slinsghot 11 

 8. 
Gegenpressing: While the rest of the world were enjoying England collapse in the rugby world cup, I’ve been tracking the two sports we in England can actually play. A few weeks ago the England skipper Alistair Cook scored 263 against Pakistan in Abu Dhabi. He beat Sir Len Hutton’s record-longest innings for England of 797 minutes during his 364 against Australia at The Oval, 1938. Cook’s knock is now the third-longest in Test history, behind Gary Kirsten and Hanif Mohammad, who occupies top spot. It was a long innings, no great guns, no big shots. Lots of sweat under a tropical sun. Meticulous application and the reward of years of hard practice. And then there is the introduction of Jurgen Klopp, Liverpool’s new German manager. He arrived with feverish adulation from proud Liverpool fans, on the back of his reputation at Borussia Dortmund. And not because he plans to buy a silver purse of strikers. He is best known for ‘gegenpressing’, a sort of relentless chasing down the ball, a never-giving-up grit and determination. It is not pretty. Neither Cook’s innings nor Klopp’s managerial style will win prizes for flair. But this gutsy, gritty, don’t give up approach is a model of the ingredients to success, in sport or in school.

9.
So for students and parents:
 
It’s the winter nets season – time for getting your books and notes in order. Every after school session is another hurdle towards the finish line. Its not hoping that you will get the grades…it is getting to a place (through practice and more practice) where you cannot possibly fail.

Parents let’s think about our feedback. Play the long game – every conversation is an investment in the next conversation – keep it positive! Gegenpressing isn’t pretty – sometimes parenting is just about making sure your child is in the right place to learn!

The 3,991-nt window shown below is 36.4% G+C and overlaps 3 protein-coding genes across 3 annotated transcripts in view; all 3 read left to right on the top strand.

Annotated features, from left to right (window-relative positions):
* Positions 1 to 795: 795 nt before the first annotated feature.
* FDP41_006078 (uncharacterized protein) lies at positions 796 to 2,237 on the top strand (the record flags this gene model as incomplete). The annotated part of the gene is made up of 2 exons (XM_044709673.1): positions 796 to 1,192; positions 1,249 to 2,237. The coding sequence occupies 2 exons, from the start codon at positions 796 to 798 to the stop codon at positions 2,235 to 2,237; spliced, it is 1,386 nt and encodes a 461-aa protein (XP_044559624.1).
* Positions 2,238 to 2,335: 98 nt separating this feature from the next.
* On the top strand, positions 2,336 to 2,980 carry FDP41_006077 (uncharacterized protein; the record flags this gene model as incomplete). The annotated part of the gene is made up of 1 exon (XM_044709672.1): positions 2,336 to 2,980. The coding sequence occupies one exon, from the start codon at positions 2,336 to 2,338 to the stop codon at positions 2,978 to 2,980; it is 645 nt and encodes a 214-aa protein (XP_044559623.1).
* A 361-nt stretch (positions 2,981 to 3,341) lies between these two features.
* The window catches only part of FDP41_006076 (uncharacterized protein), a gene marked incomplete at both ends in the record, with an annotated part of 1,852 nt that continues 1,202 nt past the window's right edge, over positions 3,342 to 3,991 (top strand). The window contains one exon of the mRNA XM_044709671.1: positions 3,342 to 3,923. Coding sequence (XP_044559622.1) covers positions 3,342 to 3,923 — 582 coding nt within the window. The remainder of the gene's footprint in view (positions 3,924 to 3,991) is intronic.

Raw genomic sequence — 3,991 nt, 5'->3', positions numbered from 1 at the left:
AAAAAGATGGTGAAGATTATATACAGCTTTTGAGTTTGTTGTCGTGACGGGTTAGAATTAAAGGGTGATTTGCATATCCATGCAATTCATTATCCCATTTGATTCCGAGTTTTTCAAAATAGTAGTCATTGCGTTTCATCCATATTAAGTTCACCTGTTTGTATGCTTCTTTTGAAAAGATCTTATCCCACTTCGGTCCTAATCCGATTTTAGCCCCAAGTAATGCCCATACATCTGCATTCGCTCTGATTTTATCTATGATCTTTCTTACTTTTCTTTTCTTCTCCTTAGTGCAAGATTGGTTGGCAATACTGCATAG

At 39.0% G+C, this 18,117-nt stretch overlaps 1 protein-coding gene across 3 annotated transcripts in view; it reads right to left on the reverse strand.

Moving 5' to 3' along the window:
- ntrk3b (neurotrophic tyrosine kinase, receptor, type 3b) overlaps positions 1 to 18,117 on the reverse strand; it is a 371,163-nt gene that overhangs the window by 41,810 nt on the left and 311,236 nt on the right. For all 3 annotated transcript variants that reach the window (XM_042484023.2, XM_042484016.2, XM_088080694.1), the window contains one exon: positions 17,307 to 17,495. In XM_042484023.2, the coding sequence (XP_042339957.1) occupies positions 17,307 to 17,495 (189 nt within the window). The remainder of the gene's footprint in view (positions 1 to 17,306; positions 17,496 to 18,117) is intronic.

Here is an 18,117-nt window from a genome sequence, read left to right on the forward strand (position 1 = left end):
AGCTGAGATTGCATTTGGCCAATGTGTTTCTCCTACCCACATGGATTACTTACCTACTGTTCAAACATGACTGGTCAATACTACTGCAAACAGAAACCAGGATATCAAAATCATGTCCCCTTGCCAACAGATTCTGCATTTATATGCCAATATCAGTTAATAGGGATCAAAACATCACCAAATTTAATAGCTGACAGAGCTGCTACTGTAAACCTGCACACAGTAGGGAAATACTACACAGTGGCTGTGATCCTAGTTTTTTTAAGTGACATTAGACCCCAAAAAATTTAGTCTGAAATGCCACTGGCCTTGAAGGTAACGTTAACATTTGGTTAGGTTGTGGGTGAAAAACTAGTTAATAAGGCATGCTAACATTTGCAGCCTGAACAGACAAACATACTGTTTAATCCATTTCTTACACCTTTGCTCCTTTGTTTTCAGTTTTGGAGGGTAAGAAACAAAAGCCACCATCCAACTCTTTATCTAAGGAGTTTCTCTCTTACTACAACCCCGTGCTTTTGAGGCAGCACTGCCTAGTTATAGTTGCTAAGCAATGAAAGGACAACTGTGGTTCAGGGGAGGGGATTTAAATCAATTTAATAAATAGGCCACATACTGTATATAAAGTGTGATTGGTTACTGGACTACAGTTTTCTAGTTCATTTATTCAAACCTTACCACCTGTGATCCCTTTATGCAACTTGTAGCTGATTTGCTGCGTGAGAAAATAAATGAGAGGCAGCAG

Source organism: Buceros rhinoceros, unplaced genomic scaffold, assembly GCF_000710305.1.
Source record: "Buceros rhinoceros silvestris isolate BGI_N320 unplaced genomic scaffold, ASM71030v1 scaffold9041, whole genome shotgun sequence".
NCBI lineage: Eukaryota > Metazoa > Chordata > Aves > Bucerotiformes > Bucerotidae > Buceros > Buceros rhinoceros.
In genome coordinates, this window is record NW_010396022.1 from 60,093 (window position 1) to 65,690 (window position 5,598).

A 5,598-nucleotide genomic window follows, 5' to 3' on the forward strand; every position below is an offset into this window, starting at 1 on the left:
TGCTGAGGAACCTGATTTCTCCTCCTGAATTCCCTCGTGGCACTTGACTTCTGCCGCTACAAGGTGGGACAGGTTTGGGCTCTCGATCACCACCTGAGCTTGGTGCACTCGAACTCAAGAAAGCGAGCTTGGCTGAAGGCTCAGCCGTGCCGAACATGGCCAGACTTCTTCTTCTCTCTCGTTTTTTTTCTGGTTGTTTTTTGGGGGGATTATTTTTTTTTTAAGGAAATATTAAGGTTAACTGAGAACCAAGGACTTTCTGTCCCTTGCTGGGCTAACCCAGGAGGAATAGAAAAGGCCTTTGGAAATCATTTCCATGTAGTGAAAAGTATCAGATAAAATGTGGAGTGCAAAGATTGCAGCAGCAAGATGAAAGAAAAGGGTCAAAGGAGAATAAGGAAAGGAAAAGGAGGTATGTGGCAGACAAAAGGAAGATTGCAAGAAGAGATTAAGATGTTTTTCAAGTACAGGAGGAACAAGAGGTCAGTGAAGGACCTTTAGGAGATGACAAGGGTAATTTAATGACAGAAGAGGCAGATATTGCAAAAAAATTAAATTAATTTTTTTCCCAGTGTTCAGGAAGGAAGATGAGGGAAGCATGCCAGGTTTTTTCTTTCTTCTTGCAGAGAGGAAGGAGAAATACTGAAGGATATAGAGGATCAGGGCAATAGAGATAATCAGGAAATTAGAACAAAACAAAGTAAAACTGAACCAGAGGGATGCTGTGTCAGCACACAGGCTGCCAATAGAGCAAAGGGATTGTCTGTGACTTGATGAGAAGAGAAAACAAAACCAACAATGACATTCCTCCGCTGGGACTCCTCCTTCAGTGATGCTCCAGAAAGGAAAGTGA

10.
And finally for teachers/support staff: 
Let’s think about our feedback. The Ruth I mentioned is one of the best teachers I have worked with. She inspires, she works really hard to prepare well-crafted lessons and gives her students brilliant, focused feedback. But what distinguishes her from many really strong teachers is that when she senses one of her students beginning to fall behind, that is when she steps up and ensures that everyone in the building knows that we all need to support and challenge that child. She is a terrier with a heart. She will not let children fall behind. This is our challenge.

 

 

10 steps to turn the ship

tanker

In his book “Turning the ship around” L. David Marquet uses his experience as the captain of the nuclear submarine the Santa Fe, to redefine a different kind of leadership style. Being confronted with the worst performing submarine in the US fleet he watched at first hand as those he led blindly followed poor orders rather than using their own thinking to improve. He urges us to move away from the traditional leader-follower model and instead encourage an intent-based leadership style where people feel more valued and are proud to become part of something bigger than themselves.

Here are my 10 reflections on school turnarounds:

Step 1: Learning from great peers – Working in federation enables much more than networking.  I have seen the days before this era when Local Authorities did not effectively improve hard-to-move schools, often failed to equip leaders to enact change and where consultants came and went, some effective, some less so. As a Principal my CEO holds me to account in a way which means things have to change rapidly for my children, but also provides me with the tools and feet-on-the-ground support to make this happen. “This helps accelerate student progress faster than if you do it alone, someone has already thought about the problem you are trying to solve”, says Claire Carter, the WHF Professional Development leader, talking to the second group of cross-phase Middle Leaders in Gloucester completing their 6 week programme this week. We are striving to develop leaders at all levels to build capacity in our schools.